Erdoğan takes Turkey to re-election as opposition warns PM over ‘indecent proposal’
AA photoAs President Recep Tayyip Erdoğan officially announced his decision to take Turkey to re-election in November, Prime Minister Ahmet Davutoğlu’s bid to offer posts in the interim government to individual figures from the Republican People’s Party (CHP) and the Nationalist Movement Party (MHP) has been given the cold shoulder, with senior executives from both parties dubbing the proposal “indecent.”
After a meeting that took longer than four hours with Parliament Speaker İsmet Yılmaz, Erdoğan announced his decision with a written statement late Aug. 24.
"Despite contacts with all political parties, a cabinet of ministers could not be formed and it became clear that it was not possible to do so under current conditions. As such, a necessity to renew the election has appeared," the statement said, citing Constitution's articles that gave Erdoğan the authority for this decision.
According to Turkey's Constitution, an interim government must be formed in five days and the re-election must be held in 90 days.
Both the CHP and the MHP have already made clear that they will not take part in such an interim government led by the Justice and Development Party (AKP), which won the highest number of votes in the June election despite losing its parliamentary majority. Despite this, AKP leader Davutoğlu suggested on Aug. 23 that he planned to offer cabinet posts to individual figures from the CHP and the MHP, arguing that the constitution grants him such an authority.
However, CHP Deputy Parliamentary Group Chair Özgür Özel slammed the offer on Aug. 24.
“All our doors are closed to such an indecent proposal. Our phones are closed. If they call us, if they harass us for such an indecent proposal, then we will block out Davutoğlu’s telephone. He will not find anybody as a counterpart anymore,” Özel said.
“Even mentioning the names of CHP deputies in relation to such immorality is not ethical for us. We would strongly reject this,” he added.
MHP Deputy Parliamentary Group Chair Oktay Vural similarly described Davutoğlu’s planned move as “indecent” on Aug. 24. According to Vural, Davutoğlu’s remarks indicated the “degeneration” and “desperation” of the prime minister and his team.
“They are so far from understanding the situation that they could even consider forming a government through ‘Güneş Motel’ tactics … It is not appropriate for the prime minister to get involved with indecent ‘Güneş Motel’-style proposals. The will on whether to take part in a government or not is displayed by the political parties. Davutoğlu doesn’t have the right to make such a proposal. He has stood next to the HDP,” Vural said.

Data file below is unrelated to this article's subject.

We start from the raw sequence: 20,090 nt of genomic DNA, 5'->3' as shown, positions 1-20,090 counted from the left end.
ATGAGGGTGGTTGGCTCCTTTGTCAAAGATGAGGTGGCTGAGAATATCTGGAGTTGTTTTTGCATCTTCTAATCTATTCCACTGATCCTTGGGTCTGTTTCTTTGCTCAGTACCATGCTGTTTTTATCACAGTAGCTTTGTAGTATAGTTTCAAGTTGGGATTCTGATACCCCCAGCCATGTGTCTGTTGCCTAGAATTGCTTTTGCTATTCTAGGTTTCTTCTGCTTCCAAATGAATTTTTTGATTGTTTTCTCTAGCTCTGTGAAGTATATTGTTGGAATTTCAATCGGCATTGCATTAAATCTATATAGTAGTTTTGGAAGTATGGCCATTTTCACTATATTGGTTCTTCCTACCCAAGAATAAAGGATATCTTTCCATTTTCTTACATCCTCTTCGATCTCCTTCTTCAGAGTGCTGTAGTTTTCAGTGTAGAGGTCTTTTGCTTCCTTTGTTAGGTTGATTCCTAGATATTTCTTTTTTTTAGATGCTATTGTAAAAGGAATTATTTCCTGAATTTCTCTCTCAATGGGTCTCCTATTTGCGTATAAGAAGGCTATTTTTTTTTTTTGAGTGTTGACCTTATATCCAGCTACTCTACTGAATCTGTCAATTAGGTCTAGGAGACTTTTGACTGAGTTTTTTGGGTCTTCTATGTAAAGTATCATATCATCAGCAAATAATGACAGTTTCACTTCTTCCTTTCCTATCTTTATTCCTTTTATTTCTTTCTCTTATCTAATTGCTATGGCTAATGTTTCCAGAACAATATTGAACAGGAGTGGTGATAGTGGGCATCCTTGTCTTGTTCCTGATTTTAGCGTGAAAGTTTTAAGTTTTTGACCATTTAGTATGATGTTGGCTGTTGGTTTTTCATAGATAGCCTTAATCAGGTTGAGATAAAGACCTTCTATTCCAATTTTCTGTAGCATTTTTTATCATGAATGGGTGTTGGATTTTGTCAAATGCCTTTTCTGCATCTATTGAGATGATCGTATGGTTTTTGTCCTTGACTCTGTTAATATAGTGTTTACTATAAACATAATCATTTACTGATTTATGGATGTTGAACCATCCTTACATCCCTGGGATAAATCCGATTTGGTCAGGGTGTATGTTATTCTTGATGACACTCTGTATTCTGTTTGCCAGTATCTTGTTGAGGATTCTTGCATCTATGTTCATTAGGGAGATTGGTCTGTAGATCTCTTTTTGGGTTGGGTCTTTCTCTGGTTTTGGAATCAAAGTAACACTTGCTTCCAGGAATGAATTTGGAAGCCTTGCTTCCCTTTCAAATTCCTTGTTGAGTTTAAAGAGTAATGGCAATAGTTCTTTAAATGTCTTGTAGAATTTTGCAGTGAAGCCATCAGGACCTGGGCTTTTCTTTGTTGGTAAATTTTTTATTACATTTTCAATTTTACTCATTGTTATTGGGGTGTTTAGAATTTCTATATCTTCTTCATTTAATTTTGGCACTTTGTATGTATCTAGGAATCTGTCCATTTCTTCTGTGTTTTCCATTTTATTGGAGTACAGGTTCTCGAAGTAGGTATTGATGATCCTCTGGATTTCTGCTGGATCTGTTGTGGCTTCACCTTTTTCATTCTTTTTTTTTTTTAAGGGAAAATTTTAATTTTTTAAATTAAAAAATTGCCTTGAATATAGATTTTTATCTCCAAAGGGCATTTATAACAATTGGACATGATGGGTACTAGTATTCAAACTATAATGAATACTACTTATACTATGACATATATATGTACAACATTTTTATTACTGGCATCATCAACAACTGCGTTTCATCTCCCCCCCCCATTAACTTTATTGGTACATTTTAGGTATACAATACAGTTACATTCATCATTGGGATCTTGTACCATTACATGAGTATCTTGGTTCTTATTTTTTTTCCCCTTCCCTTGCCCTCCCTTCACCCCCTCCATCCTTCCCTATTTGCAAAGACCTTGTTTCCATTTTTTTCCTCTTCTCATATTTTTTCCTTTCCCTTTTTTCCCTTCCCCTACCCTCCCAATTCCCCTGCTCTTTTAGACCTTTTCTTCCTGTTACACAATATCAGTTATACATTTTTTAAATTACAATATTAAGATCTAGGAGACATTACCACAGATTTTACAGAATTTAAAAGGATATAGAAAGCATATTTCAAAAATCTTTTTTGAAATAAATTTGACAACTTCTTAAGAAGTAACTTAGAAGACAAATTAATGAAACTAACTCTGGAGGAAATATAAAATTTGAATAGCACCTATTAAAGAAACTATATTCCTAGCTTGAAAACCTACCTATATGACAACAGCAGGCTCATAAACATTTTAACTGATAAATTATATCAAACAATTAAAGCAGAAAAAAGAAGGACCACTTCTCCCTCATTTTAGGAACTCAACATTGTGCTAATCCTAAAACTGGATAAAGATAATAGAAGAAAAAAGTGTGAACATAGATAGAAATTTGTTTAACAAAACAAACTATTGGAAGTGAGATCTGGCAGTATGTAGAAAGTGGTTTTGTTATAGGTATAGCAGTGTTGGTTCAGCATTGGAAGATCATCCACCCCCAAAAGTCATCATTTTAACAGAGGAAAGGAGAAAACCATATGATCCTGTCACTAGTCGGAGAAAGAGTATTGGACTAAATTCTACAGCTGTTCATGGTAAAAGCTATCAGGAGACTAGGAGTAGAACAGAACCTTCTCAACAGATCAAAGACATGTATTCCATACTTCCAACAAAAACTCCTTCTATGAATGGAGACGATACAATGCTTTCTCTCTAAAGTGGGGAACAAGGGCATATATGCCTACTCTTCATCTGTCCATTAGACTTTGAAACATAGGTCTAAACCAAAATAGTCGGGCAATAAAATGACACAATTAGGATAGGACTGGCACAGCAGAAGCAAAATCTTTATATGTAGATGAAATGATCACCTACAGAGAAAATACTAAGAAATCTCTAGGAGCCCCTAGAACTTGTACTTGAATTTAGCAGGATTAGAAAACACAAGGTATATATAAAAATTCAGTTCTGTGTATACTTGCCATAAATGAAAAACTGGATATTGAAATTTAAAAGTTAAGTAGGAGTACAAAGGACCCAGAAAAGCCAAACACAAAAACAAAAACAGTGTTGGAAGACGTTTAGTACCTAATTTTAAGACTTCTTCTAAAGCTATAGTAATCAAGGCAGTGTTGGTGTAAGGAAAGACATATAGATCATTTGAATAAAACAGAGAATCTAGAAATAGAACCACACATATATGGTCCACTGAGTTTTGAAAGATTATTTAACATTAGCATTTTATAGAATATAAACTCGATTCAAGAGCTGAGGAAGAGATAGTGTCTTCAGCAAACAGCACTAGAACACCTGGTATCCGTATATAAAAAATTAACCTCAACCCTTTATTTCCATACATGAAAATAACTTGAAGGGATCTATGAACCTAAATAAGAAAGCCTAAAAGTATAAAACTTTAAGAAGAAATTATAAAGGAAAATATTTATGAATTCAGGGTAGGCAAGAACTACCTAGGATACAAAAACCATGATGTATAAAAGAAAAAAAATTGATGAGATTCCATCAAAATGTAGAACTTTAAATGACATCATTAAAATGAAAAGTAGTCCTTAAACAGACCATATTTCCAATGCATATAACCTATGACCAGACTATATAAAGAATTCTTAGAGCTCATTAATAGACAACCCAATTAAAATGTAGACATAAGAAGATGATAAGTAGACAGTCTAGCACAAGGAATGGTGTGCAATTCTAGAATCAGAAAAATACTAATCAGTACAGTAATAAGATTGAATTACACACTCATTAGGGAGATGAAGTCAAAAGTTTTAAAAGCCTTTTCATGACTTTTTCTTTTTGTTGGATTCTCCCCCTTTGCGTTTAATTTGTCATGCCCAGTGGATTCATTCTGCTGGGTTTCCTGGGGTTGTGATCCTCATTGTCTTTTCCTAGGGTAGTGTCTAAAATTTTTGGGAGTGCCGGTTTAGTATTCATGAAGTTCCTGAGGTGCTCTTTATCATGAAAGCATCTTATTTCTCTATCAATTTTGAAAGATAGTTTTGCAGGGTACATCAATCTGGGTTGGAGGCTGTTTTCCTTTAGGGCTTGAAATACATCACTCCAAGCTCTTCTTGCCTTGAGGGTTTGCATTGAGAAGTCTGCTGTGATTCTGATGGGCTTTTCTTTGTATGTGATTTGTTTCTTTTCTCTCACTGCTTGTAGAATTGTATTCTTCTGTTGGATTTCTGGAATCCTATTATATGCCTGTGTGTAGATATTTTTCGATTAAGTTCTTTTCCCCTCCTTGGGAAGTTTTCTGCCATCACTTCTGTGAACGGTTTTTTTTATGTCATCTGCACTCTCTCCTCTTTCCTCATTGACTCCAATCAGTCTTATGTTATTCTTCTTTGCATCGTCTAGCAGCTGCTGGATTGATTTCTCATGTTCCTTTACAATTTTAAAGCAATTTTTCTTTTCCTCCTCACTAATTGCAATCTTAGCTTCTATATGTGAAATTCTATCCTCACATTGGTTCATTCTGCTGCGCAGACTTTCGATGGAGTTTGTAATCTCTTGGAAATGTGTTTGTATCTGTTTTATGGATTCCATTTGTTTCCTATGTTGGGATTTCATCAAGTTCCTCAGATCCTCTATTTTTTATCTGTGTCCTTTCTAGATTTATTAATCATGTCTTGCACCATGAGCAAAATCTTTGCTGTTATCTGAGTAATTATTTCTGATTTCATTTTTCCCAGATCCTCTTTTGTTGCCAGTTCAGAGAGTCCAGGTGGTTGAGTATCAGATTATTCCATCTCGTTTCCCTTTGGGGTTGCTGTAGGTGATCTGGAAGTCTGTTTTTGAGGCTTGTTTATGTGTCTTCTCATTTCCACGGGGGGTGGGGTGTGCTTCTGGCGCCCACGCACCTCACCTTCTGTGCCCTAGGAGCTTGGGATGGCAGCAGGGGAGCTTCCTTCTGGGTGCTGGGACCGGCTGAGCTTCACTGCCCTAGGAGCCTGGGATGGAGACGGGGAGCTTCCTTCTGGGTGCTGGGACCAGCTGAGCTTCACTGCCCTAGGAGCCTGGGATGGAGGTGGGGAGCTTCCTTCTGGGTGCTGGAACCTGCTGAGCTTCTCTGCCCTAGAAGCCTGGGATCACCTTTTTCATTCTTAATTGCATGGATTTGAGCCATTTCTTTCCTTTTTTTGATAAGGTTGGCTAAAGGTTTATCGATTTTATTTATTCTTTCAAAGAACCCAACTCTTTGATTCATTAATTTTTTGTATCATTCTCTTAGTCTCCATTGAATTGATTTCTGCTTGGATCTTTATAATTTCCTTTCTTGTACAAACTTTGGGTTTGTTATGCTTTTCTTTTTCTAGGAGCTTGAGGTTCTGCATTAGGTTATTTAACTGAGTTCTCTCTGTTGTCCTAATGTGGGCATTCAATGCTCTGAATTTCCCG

The phrase “Güneş Motel” often refers to dirty dealing in Turkish politics, describing an initiative by then-CHP leader, the late Bülent Ecevit, who persuaded a group of deputies from the now-defunct Justice Party (AP) to join his party at a clandestine meeting at Istanbul’s Güneş Motel in 1977 with offers of cabinet posts in a future government. The CHP then forced the government of the time to resign through a vote of no-confidence in parliament.
When asked whether he would offer ministries to CHP and MHP members, Davutoğlu told reporters on Aug. 23 that he would do so, “looking at the spirit of the constitution.”
“Whatever the constitution says in our current system, I will do. The constitution doesn’t say, ‘[parliamentary] groups must take the decision, the names of nominee candidates are conveyed and the parties must decide at parliament,’” he added.
Under Turkey’s constitution, a so-called “election government” comprised of all political parties represented at parliament, should lead Turkey from the calling of the election to the holding of the election.
The current situation is unprecedented, as Turkey has never seen repeat snap elections after the collapse of coalition talks last week.
‘No such dishonest person in CHP’
When asked about Davutoğlu’s plan to offer cabinet posts to figures in his party, CHP leader Kemal Kılıçdaroğlu on Aug. 23 stated that “there is no such dishonest person within the CHP.”
The CHP and the MHP have both so far flat-out refused to take part in any unity government, leaving only the fourth-placed Peoples’ Democratic Party (HDP), which the AKP accuses of being a front for the outlawed Kurdistan Workers’ Party (PKK).
MHP head Devlet Bahçeli’s strict refusal had proved decisive in eventually leaving an interim power-sharing cabinet as virtually the only option left. Bahçeli is widely assumed to have calculated that the prospect of HDP politicians in ministerial positions will so enrage those on Turkey’s political right that they will flock to support his party at the next election.
Also on Aug. 23, while explaining how the CHP had “done its best” to form a coalition government with the AKP, Kılıçdaroğlu referred to a recent encounter he had with the father of a Turkish soldier who addressed a joint question to the leaders of Turkey’s three biggest parties: Why couldn’t they form a government when people’s lives are being lost due to the escalating conflict between the security forces and the PKK?
“My dear brother, may God be my witness, I did my best to bring today’s picture to the point that you wanted,” Kılıçdaroğlu said. “But they preferred chaos and didn’t come together. They didn’t want to do so because their concern is to protect their own posts, not you’re the serenity of your child or yourself. The CHP head also added that current chaotic environment in Turkey had been created by the government “on purpose.”